By Biljana Lajmanovska
For the third year in a row, the European Commission (EC) has recommended the launch of accession talks with Macedonia. The latest progress report, released on October 12th, again concluded the country is ready to start negotiations.
Whether that actually happens, however, depends on the European Council — a body that has been unable to reach a consensus due to Greece’s objections. Athens refuses to accept its neighbour’s constitutional name, claiming it infringes on Greece’s heritage and implies a territorial claim.
At the same time, a furor has erupted over the latest report’s omission of the adjective “Macedonian”, and some critics accuse the EC of deliberately highlighting the country’s shortcomings in order to provide a rationale for deferring the talks.
President Gjorge Ivanov immediately sent a protest letter to EC President Jose Manuel Barroso over the omission. “With such gestures, the European Commission can only complicate the already complex nature of this imposed dispute,” Ivanov said.
According to former Foreign Minister Slobodan Chashule, it is now clear that Macedonia continues to face an obstacle despite the success of its reform process.
“We already have fulfilled the other criteria,” he told SETimes. “Therein lies the Union’s hypocrisy. One may ask what we are looking for in a company of hypocrites.”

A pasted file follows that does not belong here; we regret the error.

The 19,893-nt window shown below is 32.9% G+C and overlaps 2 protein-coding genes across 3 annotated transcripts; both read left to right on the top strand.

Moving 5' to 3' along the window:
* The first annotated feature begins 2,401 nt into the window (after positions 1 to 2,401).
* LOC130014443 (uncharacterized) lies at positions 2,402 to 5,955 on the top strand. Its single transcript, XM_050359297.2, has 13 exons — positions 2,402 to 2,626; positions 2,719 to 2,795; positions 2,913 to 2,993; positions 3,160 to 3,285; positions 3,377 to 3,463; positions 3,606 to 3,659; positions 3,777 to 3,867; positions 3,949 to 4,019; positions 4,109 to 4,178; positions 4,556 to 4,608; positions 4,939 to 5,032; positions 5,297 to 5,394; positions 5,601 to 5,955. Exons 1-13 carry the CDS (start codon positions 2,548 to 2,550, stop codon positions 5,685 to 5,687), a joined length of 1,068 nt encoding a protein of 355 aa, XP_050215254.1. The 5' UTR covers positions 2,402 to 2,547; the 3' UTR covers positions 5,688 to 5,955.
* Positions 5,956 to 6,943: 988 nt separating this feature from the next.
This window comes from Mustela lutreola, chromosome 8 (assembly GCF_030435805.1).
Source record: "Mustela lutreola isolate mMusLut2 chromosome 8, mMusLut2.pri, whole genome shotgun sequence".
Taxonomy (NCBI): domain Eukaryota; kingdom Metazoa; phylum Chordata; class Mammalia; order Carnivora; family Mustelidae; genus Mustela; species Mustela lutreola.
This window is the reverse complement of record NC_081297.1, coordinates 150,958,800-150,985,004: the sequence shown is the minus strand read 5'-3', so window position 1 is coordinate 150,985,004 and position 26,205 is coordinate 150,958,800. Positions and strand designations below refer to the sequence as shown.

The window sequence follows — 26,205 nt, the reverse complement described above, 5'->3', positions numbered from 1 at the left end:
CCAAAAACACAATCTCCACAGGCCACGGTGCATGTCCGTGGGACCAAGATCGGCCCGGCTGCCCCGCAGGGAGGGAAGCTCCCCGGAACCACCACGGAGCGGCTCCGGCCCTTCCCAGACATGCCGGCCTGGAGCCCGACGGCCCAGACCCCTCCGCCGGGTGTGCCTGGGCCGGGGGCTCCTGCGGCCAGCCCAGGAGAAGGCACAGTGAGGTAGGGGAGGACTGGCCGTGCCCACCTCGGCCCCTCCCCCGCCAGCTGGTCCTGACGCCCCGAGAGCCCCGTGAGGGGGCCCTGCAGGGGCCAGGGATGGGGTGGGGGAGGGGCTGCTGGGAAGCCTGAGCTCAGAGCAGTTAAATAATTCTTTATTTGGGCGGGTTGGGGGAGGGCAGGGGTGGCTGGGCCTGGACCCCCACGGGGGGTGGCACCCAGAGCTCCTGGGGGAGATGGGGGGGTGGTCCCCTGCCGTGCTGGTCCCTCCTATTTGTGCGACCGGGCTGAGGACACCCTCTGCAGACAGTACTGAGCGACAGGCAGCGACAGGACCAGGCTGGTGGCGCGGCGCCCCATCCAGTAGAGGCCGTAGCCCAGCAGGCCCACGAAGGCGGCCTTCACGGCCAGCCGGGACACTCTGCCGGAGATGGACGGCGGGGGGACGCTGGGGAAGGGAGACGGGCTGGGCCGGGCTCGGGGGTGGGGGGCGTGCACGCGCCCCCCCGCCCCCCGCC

Despite the controversy, some officials see the report as generally favourable.
“Setting aside the omission of the adjective “Macedonian”, this year’s progress report is fair,” said Deputy Prime Minister for European Integration Teuta Arifi. “I evaluate it as positive, real and with a message that demands maturity in the approach used for dealing with the serious problem that we have with neighbouring Greece,” Arifi told SETimes.
Others, however, say the EC was overly critical, particularly regarding the areas slated for improvement — the judiciary, public administration, the fight against corruption and freedom of expression.
The part of the report addressing the economy, for example, gives positive marks to Macedonia’s macroeconomic stability and monetary policy, but negative marks for the high unemployment and public spending.
“Regarding the criticism about Macedonia is emphasising too much fiscal policy, i.e., financing projects from the budget, all relevant economic institutions, even Nobel Prize winners, say that fiscal policy should lead the political economy,” Professor Tome Nenovski told SETimes.
“I agree unemployment is high, but it [omitted that it was] reduced 6% in just a few years in conditions of world economic crisis,” Nenovski added.
The report brought a defiant response from Prime Minister Nikola Gruevski, who suggested that Brussels is not playing fair.
“The new tactic … to pressure Macedonia on the name issue by claiming we do not do enough reforms and to over-emphasise the weaknesses is wrong and will not bear fruit, but will give the opposite result,” Gruevski said in comments to the MIA news agency.
He insisted, however, that Macedonia remains committed to its strategic goals of EU and NATO membership, and to the reform process.
“Even if the reforms do not bring the expected result regarding our NATO and EU entry, they are good for the country, for bettering the citizens’ quality of life,” he said.